Glacier National Park ordered an evacuation of the Fish Creek Campground Sunday and warned people in Apgar to be ready to leave after the Howe Ridge fire grew to more than 7,800 acres.
Fire information officer Jean Tabbert said Sunday afternoon the fire was about a half-mile west of Going to the Sun Road and 3.5 miles north of the Fish Creek Campground.
Weather predictions over the next 24 to 36 hours call for thunderstorms with increasing winds that could shift directions, heightening the fire's ability to spread quickly.
"This could significantly affect fire behavior on the southern and western flanks of the fire,'' according to the park. "Smoke yesterday over the fire perimeter prohibited air resources from dropping water on the fire.''
Brothers Craig and Sean Simpson, and their father Henry, were among those evacuated from their campground Sunday morning.
“It’s kind of scary, being woken up and told you have to evacuate,” Craig said. But Sean commended Glacier staff for their handling of the situation. “They got us out with plenty of time to be safe, and we felt taken care of.”
The family members had arrived from New England on Saturday. While they had to relocate to Apgar Campground and cancel their plans to hike in the North Fork, they still planned to stay for five nights, if they were able.
The Simpsons were among a thin trickle of guests walking and driving through Apgar Village. The haze, and its campfire smell, hung heavy in the air, and only a tiny sliver of Lake McDonald was visible.
Glacier Outfitters remained open for business, albeit with far fewer customers than normal.
“The smoke is what’s affecting us,” explained co-owner Shelby Handlin Hampton, deterring Glacier visitors from the outdoor activities that her shop supports. She predicted that “as soon as this smoke blows to the north, it’s going to be fine.”
In her view, however, the fire will subdue visitation for quite some time. “The smoke is killing business right now, and the fear is killing business for the future,” she said.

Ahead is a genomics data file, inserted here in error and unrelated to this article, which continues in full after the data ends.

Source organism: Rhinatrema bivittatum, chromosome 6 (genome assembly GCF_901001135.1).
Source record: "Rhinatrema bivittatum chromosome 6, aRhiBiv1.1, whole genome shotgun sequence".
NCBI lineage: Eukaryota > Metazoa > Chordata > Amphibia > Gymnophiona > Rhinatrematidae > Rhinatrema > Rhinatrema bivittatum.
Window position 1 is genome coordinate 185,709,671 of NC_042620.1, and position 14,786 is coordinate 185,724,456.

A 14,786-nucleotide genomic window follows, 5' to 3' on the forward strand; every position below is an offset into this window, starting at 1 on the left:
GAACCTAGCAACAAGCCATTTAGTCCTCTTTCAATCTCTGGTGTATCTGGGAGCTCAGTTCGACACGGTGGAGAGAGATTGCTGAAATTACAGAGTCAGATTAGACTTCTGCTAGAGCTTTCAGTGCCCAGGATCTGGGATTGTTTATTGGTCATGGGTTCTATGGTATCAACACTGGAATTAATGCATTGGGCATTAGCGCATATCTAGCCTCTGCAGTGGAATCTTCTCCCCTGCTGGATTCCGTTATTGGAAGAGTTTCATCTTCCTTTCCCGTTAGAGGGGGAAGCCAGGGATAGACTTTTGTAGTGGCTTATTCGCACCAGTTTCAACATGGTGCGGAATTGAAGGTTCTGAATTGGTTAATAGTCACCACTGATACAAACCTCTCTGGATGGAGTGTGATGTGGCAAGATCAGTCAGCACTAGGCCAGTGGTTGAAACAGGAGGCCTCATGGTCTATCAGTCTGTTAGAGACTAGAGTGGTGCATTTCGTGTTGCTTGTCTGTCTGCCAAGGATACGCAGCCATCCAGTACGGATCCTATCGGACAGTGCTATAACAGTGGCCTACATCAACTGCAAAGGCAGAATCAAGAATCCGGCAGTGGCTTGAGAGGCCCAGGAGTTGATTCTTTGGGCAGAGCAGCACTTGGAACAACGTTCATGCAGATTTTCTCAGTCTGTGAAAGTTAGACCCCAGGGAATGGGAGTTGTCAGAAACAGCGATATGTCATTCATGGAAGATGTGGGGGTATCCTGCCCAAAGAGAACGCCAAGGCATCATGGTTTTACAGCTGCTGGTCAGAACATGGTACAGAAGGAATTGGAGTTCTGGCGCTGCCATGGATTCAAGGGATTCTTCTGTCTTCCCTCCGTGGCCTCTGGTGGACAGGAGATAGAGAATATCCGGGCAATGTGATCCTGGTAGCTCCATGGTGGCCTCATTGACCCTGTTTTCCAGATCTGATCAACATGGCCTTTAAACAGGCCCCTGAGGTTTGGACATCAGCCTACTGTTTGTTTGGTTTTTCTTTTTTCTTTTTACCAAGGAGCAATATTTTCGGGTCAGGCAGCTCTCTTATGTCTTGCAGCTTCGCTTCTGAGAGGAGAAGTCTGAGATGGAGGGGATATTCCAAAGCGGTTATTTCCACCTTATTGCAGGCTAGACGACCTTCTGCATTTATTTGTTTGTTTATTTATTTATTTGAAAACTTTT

Twenty-five miles north of Apgar, Polebridge also was shrouded in smoke. But it was still a sought-after way station for those passing through the remote northwest portion of Glacier.
"We've actually gotten a little bit busier," said Cherstin Liny, lead bartender at the Northern Lights Saloon, in between serving backpackers and fire personnel. With other parts of the park closed, "we have a lot of the traffic filtering over this way."
One of those stopped was a bicyclist from northern California who was riding from Canmore, Alberta, to Steamboat Springs, Colorado, on a four-week bike tour. He'd begun the journey with a larger group on Aug. 14, and said that "it's been hazy like this constantly."
"I thought California was the only state that's on fire, until I landed in Canada and Banff was on fire, and now Montana's on fire, too,'' said the cyclist, Nico K., who did not want his full name used.
He was one of several intrepid people pedaling through the haze on Camas Creek Road, some of whom had wrapped bandanas around their lower faces. "We're all certainly very concerned about our health," he said, but "I personally don't think it's getting in the way."
Jim Coolidge, currently a part-time worker at the Polebridge Mercantile, is no stranger to these risks. "I got burned out in the Red Bench fire about 30 years ago," he said. "It just keeps going."
But, like Handlin, he said a fire can leave a lasting impression on visitors.
"You try and tell them...'Next year it'll be better,' and then you run into a guy who was here two years ago and says it was bad then."
The Southwest Area Type 1 Incident Team had crews working around structures in the Fish Creek Campground area and along the Inside North Fork Road to reduce fuels and to set up sprinkler systems, according to the park. Crews also are installing hoses and sprinklers to minimize potential fire spread toward the Going-to-the-Sun Road.
Sunday was relatively quiet for other fires burning in western Montana.
The Davis fire near Yaak consumed 6,032 acres and was 5 percent contained, fire officials said. No significant growth was expected overnight due to lower temperatures, smoke and cloud cover.
The Beaver Creek fire near Wisdom grew slightly to 2,067 acres Sunday and was 8 percent contained. But showers were predicted Sunday night and Monday, which could aid firefighting efforts.